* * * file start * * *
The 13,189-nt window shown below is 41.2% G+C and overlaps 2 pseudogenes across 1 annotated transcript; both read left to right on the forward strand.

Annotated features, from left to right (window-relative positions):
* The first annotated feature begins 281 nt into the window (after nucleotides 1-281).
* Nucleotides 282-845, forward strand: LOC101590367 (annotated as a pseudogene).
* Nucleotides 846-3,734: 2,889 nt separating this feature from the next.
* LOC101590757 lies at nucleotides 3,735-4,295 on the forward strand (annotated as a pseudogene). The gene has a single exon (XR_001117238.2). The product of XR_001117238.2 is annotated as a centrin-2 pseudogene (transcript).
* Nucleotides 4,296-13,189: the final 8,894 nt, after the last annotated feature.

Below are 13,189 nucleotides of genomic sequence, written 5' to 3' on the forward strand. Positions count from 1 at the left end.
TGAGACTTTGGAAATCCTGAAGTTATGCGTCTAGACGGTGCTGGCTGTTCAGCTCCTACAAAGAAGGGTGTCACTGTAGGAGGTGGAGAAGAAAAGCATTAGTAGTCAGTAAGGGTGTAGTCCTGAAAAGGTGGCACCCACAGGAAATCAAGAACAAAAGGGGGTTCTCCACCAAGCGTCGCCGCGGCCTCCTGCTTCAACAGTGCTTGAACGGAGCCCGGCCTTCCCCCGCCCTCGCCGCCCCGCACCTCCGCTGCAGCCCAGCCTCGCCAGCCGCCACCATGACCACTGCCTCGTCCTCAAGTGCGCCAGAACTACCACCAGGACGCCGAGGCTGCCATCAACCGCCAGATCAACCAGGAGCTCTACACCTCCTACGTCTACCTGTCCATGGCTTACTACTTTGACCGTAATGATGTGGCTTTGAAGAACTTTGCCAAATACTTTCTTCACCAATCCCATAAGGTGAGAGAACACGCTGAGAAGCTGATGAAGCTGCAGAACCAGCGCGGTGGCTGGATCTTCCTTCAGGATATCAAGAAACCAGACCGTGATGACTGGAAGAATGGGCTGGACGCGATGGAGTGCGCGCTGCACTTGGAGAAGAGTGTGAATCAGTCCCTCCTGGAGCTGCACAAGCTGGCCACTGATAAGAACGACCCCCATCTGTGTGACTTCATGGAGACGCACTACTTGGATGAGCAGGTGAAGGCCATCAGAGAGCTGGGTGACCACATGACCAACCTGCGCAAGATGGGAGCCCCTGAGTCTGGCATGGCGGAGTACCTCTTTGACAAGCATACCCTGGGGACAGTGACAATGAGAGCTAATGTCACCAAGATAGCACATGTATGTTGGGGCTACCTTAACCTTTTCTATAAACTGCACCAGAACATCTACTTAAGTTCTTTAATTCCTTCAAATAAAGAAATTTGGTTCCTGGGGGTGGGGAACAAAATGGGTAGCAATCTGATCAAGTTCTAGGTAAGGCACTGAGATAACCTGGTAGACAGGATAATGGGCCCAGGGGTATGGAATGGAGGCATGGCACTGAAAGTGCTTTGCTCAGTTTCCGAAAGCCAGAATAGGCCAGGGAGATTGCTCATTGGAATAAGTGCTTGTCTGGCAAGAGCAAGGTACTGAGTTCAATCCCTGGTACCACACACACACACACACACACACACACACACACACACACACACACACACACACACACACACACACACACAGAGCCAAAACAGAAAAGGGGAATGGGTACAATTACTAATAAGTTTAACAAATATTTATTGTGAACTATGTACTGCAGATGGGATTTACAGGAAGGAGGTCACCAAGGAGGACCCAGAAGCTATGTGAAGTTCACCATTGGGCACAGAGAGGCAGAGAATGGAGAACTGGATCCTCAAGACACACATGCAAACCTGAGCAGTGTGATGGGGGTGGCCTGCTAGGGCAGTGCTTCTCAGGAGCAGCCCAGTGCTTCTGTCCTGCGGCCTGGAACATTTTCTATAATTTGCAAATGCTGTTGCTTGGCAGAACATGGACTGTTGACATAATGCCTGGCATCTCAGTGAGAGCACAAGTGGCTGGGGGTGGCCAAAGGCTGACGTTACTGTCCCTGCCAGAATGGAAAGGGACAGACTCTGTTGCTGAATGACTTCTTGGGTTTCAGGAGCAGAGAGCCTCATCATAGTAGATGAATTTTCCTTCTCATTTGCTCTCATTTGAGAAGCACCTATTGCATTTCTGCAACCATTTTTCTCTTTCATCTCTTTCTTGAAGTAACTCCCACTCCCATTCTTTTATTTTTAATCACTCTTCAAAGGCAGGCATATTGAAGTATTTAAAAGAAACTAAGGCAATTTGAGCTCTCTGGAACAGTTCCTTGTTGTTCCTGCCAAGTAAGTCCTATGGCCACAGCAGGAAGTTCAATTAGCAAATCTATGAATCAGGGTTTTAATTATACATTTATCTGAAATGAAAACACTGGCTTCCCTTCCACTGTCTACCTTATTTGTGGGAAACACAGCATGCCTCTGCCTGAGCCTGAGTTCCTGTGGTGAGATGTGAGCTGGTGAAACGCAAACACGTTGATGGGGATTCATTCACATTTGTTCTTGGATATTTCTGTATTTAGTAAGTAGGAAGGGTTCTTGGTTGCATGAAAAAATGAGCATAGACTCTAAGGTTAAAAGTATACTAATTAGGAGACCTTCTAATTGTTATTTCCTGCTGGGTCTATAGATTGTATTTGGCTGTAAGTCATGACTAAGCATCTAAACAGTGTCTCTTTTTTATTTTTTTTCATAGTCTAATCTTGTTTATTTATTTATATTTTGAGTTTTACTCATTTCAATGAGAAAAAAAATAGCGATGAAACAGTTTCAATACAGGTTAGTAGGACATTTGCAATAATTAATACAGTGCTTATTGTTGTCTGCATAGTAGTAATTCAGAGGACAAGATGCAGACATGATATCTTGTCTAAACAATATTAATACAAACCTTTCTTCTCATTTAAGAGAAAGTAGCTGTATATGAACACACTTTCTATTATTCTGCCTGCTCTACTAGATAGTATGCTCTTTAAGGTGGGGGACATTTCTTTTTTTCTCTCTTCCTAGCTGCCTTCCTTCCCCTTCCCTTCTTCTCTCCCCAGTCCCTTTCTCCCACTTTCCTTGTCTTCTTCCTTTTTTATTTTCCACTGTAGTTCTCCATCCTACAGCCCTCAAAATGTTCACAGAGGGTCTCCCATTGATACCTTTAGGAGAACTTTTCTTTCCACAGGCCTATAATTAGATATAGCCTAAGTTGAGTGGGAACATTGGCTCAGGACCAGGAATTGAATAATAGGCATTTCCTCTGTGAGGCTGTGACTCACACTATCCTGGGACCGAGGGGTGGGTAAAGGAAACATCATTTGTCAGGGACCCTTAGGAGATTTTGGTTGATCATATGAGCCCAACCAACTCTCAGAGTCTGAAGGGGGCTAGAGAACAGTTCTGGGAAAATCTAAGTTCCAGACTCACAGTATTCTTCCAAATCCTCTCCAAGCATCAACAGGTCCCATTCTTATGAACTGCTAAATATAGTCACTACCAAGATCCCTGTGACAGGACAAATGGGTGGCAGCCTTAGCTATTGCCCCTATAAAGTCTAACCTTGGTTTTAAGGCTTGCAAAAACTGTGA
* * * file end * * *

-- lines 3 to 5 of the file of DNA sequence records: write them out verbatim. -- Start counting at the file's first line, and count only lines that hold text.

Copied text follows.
* The first annotated feature begins 281 nt into the window (after nucleotides 1-281).
* Nucleotides 282-845, forward strand: LOC101590367 (annotated as a pseudogene).
* Nucleotides 846-3,734: 2,889 nt separating this feature from the next.